Consequently, automation, digitalisation and robotics have an impact on the labour market and the position of the individual in a value chain. In the context of production, many areas of activity are undergoing a significant shift. Because industrial robots are able to handle, assemble and process work pieces faultlessly, the activities performed by humans are shifting towards planning, controlling and maintenance tasks. Moreover, the degree of collaboration between man and robot is rising steadily; for all the advances made in systems and innovative technologies, robots are still unable to attain the specific abilities, creativity and implicit knowledge of humans. At the same time, as individual work processes are automated, the value of those that continue to be performed by people increases.
The performance spectrum in the field of automation is not restricted to production halls and indeed extends far beyond such environments. One example of its many applications is the constant regulation of temperature and humidity in private residential buildings. In road transport, automatic gears and parking automation systems are employed to enhance both safety and comfort. Autonomous vehicles will soon be finding their way onto the roads, while the transport of consumer goods will be automated and unmanned drones will be able to supply ordered goods within short delivery times. The use of automation, robotics and digitalisation can therefore be seen to have advantages in a wide range of application areas.
Dynamic performance, precision and autonomy – the demands placed on robots are rising all the time, and researchers, developers and engineers are being faced with challenges of increasing complexity. The success and increased acceptance of robotics are primarily down to technical and mechanical achievements. Industrial robots, which have been successfully established in production plants all over the world for many years, provide a good impression of the complexity displayed by robotics.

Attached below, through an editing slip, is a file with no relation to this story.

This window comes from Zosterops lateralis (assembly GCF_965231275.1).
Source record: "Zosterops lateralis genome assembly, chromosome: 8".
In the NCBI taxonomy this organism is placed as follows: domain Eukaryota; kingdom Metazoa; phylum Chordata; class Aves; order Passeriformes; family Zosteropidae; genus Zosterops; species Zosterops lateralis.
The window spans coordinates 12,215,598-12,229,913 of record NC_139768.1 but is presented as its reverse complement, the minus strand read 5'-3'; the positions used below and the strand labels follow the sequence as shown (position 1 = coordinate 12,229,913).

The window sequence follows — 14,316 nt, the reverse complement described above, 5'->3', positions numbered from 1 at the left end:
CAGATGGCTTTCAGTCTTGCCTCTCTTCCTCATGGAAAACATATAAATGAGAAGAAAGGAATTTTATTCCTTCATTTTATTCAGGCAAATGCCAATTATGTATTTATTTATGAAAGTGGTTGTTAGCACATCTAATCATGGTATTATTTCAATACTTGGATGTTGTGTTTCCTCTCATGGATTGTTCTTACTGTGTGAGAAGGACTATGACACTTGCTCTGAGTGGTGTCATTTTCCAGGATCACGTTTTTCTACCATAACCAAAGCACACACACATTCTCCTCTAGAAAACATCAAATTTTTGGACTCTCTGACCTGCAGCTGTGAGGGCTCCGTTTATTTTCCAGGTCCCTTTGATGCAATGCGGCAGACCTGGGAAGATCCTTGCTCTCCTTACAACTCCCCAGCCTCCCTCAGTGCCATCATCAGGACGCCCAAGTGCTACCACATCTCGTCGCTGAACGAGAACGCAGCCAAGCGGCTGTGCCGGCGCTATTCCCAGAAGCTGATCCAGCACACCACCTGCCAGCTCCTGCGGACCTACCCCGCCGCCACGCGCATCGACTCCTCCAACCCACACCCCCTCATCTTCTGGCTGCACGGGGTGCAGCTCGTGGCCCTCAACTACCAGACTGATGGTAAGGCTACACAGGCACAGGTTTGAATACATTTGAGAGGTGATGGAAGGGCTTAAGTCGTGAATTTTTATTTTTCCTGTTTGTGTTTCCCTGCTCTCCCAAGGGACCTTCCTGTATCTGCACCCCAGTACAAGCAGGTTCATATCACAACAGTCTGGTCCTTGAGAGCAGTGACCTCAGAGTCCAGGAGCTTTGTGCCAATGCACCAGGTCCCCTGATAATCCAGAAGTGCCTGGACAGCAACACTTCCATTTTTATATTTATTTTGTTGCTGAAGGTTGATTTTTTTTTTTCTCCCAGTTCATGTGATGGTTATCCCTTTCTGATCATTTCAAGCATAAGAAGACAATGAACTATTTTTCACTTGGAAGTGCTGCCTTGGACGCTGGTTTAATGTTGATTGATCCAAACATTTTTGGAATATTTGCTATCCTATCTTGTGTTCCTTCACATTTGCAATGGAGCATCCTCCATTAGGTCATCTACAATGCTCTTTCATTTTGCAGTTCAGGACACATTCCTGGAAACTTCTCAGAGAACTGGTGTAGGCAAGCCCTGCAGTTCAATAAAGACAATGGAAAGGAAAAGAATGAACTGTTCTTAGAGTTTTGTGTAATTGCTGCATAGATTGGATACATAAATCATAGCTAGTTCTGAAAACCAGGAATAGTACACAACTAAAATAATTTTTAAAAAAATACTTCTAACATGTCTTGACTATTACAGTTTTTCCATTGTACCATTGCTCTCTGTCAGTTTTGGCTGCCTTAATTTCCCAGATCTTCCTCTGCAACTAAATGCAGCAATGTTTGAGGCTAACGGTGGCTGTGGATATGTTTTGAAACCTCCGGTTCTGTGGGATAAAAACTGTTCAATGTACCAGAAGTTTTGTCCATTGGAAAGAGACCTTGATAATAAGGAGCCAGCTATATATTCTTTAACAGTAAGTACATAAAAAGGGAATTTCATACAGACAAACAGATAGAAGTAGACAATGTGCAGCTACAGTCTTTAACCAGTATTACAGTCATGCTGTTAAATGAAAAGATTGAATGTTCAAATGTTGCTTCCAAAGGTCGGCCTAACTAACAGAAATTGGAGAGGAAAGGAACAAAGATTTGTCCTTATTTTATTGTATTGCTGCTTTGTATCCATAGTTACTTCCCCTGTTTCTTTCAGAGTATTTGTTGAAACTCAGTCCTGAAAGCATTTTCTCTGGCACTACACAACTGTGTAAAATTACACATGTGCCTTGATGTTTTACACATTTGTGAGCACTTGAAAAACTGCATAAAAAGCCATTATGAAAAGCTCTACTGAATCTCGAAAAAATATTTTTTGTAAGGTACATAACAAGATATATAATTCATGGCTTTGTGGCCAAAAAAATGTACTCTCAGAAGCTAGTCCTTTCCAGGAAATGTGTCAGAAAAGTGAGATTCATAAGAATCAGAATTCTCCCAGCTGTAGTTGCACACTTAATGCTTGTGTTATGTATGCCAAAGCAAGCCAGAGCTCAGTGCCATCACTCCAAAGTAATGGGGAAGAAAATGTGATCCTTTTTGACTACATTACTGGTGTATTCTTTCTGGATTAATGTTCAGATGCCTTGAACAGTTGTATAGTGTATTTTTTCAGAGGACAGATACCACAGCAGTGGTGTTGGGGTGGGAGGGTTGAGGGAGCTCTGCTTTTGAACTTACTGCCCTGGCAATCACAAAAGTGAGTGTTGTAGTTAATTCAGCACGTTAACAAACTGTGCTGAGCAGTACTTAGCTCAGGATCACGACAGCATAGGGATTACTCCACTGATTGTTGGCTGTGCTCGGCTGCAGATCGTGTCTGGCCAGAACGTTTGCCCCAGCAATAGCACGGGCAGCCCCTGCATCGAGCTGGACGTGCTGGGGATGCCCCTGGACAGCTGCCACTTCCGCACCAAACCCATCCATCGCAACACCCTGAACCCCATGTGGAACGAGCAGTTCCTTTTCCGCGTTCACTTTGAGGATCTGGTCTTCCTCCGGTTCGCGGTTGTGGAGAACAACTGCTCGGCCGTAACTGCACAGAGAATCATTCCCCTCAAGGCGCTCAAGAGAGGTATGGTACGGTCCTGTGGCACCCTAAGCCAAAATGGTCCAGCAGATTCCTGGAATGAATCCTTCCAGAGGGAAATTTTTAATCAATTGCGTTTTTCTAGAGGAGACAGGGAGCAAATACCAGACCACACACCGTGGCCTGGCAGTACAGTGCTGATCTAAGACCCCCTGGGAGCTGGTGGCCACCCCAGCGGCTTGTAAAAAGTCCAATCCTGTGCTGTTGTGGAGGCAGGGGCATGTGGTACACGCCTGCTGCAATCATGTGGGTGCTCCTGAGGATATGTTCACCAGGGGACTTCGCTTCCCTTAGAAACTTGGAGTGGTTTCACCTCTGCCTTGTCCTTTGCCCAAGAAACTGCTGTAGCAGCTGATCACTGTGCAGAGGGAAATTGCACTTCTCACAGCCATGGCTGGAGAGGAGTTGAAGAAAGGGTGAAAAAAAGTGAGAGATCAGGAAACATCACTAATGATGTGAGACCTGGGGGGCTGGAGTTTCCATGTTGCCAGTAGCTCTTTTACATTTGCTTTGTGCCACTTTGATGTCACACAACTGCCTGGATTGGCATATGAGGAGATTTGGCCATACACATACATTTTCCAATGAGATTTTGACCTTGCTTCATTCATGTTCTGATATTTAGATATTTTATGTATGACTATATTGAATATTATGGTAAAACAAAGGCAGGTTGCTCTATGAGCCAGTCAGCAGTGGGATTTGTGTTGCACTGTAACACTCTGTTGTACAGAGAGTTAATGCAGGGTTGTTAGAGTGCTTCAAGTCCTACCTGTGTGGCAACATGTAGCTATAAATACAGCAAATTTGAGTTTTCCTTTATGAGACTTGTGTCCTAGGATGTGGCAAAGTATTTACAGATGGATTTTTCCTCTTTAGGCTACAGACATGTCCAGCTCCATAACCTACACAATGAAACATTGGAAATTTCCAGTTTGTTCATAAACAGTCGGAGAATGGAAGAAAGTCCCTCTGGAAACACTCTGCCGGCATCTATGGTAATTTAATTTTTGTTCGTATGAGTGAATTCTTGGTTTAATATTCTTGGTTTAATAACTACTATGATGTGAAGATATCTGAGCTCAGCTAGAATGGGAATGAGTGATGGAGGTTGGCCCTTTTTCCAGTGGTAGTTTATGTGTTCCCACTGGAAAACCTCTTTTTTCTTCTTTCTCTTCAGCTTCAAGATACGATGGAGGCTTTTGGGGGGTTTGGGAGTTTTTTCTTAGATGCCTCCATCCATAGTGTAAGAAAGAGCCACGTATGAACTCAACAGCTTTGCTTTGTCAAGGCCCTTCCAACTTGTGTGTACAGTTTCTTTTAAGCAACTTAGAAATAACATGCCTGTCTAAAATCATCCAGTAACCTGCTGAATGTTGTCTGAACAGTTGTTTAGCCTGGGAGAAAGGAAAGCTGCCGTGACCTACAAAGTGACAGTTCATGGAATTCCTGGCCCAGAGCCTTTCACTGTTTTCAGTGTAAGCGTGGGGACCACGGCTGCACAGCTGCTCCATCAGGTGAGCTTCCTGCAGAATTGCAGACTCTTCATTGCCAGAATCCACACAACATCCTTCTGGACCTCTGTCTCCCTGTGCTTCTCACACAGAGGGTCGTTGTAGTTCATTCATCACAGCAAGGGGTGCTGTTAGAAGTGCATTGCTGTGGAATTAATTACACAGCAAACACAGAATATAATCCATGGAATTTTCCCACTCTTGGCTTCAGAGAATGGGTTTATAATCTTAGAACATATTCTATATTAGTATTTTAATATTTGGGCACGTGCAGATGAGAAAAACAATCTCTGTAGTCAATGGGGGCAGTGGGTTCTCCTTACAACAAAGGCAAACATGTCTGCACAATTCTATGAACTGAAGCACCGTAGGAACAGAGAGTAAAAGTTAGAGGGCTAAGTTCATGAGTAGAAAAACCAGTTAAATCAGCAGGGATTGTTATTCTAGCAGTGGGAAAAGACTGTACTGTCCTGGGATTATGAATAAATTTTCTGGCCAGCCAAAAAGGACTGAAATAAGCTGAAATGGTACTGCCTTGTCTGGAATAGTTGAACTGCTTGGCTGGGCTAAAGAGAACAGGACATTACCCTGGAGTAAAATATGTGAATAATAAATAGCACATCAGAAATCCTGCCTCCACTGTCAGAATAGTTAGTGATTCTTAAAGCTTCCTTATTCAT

Although industrial robots perform a wide range of activities and differ from each other through their specific extensions and constructions, they are still largely of the same fundamental structure. This consists of a chain of kinematic members, including a variety of axles and connecting elements, such as swivel, tilt and slide joints. These members are responsible for enabling robots - also referred to as manipulators - or more specifically their gripper arms or systems to move freely through their surrounding space and take hold of work pieces.
The movements of these elements are ultimately enabled by an integrated drive. Safe and reliable power transmission is of decisive and fundamental importance to a robot’s functionality. Precision gears of the SHG-2UH/2SO/2SH series from Harmonic Drive SE are ideal for dynamic and precise applications in industrial robots. With their tilt-resistant output bearing, they support simple and space-saving construction and also have a hollow shaft, which provides space for supply lines, shafts and other media.
In addition to kinematics, gripping system and drive, the internal and external sensory systems are further important robot components. While internal sensors gather information about the current placement and positions of axles and joints, external sensors supply data relating to the immediate environment, i.e. the spatial conditions in which the robot system is operating. The collected data is processed by the controller unit, which specifies and controls the robot’s movements and actions in accordance with its programming.
Robots are an invention of the twentieth and twenty-first centuries, and for many people they represent the epitome of information science, electrical engineering and mechanical engineering. While the developments made in the field of robotics in this period has been considerable, the precursors of today’s modern robots already existed many centuries ago. The first attempts at devising automated machines, which have included mechanical music reproducers and self-opening temple doors, were made in ancient times. In 1737, the French engineer and inventor Jacques de Vaucanson developed both a mechanical flute player that was able to play around twelve different tunes, and a mechanical duck. The latter was able, among other things, to flap its wings and drink water; Vaucanson combined more than 400 components to make it. These and other examples of automated machines and models based on automation were generally prototypes that were not intended for commercial duplication. They were above all the work of researchers and inventors.